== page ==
The histomorphometric evaluation was conducted according to the protocol of Moon et al. Histomorphometric data were obtained from the bone biopsies retrieved from both sites in the lateral window (i.e., points 1 and 2 in Fig. 3 ). Biopsy specimens were immediately fixed in 4% formaldehyde (24 h, 4 °C) and decalcified in 10% ethylenediaminetetraacetic acid solution for 10 days. Thereafter, specimens were dehydrated in an ascending alcohol series, then embedded in paraffin, and sliced into 5-μm-thick sections parallel to the longitudinal axis. Sections were stained with Mayer’s haematoxylin and eosin as well as trichrome stain, and visualized by light microscopy. Using a computerized technique, the sections were evaluated histomorphometrically and photomicrographs were taken using an Olympus BH2 microscope equipped with an Olympus DP50 digital camera (Olympus Optical Company, Tokyo, Japan). After digitization of the picture, histomorphometric data were collected by a picture analysis program (iMT Image Analysis Software; iMTechnology, Daejeon, Korea). The ratio of mineralized bone tissue to the total tissue volume was used to calculate the total bone volume.
Comparison of the mineralized bone volume pre- and post-surgery was performed using the paired Student t -test. Two-tailed P -values of ≤0.05 were considered statistically significant. Data are expressed as mean values of bone height (mm) or percentage (%) ± standard deviation (SD).
The study population comprised eight men and 10 women, of ages ranging from 38 to 60 years (mean 52 years). Thirty sinus lift procedures (12 bilateral and six unilateral) were performed, followed by the placement of 72 implants. During the healing period, the patients had no significant complications or any other signs or symptoms of infection or diseases in the maxillary sinus, except for minor postoperative physiological swelling. Three small sinus membrane perforations (2 mm) occurred during membrane elevation and these were managed with further dissection of the mucosal lining and folding of the perforation site, which enabled formation of a blood clot around the implants. Out of the 72 implants placed, only four failed, indicating a 94% overall implant survival rate. Of the failed implants, only one fixture was clinically mobile at the time of second-stage surgery at 6 months, and this implant was removed; the other implant failures arose due to insufficient primary stability in the residual bone height. All other implants were stable. Patients were followed for 1 year after prosthesis placement; no complications were observed.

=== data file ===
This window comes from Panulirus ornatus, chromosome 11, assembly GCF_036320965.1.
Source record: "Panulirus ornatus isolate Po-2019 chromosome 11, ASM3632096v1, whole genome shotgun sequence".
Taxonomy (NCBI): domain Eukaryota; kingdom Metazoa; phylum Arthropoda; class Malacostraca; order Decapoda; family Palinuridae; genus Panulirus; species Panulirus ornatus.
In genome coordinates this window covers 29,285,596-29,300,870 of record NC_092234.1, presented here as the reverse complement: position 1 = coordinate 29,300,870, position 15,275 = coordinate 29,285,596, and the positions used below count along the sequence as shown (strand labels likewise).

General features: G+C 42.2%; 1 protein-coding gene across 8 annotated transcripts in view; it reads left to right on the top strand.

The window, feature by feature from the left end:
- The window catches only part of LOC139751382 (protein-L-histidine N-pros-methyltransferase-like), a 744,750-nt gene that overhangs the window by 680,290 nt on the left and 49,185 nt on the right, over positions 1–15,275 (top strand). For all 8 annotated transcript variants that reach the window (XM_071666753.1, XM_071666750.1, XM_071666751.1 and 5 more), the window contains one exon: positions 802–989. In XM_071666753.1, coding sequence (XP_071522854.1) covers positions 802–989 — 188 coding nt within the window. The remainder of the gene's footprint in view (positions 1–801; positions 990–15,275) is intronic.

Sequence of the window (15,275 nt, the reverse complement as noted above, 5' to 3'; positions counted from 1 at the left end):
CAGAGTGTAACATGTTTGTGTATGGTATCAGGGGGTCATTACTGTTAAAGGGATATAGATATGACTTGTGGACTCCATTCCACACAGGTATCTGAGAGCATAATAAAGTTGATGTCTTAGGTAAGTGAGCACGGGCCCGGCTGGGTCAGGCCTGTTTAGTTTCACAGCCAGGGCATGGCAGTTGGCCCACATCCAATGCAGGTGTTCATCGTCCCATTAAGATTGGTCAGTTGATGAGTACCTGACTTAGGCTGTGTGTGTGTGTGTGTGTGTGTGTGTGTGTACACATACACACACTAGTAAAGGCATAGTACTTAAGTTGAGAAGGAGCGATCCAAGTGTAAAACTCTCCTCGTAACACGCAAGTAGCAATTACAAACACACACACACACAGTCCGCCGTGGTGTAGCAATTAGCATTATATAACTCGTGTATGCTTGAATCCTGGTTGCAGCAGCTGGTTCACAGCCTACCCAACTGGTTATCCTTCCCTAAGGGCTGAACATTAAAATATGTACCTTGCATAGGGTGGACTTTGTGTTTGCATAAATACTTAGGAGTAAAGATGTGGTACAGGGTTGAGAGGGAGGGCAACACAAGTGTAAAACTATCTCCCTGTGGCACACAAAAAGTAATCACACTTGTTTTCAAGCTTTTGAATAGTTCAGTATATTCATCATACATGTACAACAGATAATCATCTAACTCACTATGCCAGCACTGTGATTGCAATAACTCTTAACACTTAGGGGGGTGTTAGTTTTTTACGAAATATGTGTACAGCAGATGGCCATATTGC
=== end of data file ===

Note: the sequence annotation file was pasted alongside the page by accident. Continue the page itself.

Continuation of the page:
In all cases, the new bone formation was notable, with good continuity with the native sinus floor ( Fig. 4 ). The newly formed bone on the maxillary sinus floor was clearly discernible around and on the apical side of the dental implants ( Fig. 4 ). In parallel, apparent radiographic differences between non-perforated and perforated sites, as well as cases of ongoing marginal bone loss around the implants, were not noted. The preoperative residual bone height varied from 4 mm to 7 mm and the average bone thickness of the sub-antral bone was 5.61 ± 1.2 mm ( Fig. 5 ). At 6 months after surgery, no signs of infection in the maxillary sinus were observed. An apparent increase in alveolar bone height was observed radiographically ( Fig. 4 ), and was shown quantitatively, with an average bone height of 11.76 ± 1.2 mm at 6 months post-surgery, a net bone gain of 6.14 ± 1.34 mm ( Fig. 5 ).